Divine Word Missionaries
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Pope Hails Missionary Saint to China
ope Benedict flew by helicopter to the remote hamlet of Oies, nestled in the Dolomite Alps in north-eastern Italy Tuesday evening, from where 130 years ago Joseph Freinademetz took off for China working there as a missionary until his death in 1908.
Several thousand people walked through fields and woods to reach the village and greet the Pope, on his first official outing since the start of his two-week vacation at a seminary in the nearby town of Bressanone.
Pope Benedict, who was accompanied by his older brother Georg, visited the old farmhouse with its typical Tyrolean wooden balconies where Freinademetz grew up as one of 12 children.
The home features a small museum with memorabilia from the Divine Word Missionary's life in China, including portraits of the saint depicting him with the pointed beard and round cap typical of Chinese culture in his time.
At 22 years of age, young Joseph was ordained a priest for the diocese of Bressanone, but soon after, an article in the local diocesan magazine about a Mission House in Holland caught his attention. He set out for Steyl in Holland, to become one of the first Divine Word Missionaries, a vocation that eventually led him to the far east and China, where he arrived in 1879 in Hong Kong. He never left the people of China, despite the rigors of persecution, until his death in 1908 from epidemic typhus.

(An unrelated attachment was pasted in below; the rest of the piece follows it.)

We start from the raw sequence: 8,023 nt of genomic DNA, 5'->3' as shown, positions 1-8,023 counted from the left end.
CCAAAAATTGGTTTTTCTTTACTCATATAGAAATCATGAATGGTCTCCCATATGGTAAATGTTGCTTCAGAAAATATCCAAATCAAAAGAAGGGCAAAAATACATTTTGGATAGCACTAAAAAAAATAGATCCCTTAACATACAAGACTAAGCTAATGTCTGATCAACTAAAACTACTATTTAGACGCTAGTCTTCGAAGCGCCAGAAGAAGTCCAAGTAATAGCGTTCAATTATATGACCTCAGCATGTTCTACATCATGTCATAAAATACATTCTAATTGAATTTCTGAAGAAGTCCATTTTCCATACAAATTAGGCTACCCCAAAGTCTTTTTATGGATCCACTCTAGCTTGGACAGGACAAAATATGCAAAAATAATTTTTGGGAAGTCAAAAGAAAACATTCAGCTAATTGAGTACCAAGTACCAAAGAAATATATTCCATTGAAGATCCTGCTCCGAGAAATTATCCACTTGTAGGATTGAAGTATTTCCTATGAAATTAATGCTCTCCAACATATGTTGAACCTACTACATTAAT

Addressing the crowds in front of the small chapel near the house, Pope Benedict noted the increasing political and economic importance of China and said that Freinademetz was “a saint for today and a sign for the future”.
The Holy Father continued that “it is important that the great continent of China open itself to the Gospel”. He noted that Saint Joseph clearly showed us that “faith does not alienate any culture or people, that all cultures await Christ, that they cannot be destroyed because in Christ they reach maturity”.
It was the second time in as many days that the Holy Father’s thoughts turned to the China. In his Sunday Angelus the Pope had expressed his wishes for the upcoming Beijing Olympics, saying the games should be an example of human dignity and peaceful coexistence.
St Joseph Freinademetz, said Pope Benedict, not only lived and died as a Chinese, but in heaven too remains Chinese. ''He truly identified himself with these people concluded the Pope, in the certainty they will open to faith in Christ”.
Pope Benedict’s short address was greeted with applause and notes of an Alpine band from the Badia Valley. Bringing to an end his first outing among the faithful of the diocese.
On Wednesday the Holy Father is due to meet and address with the priests and bishops of Bressanone.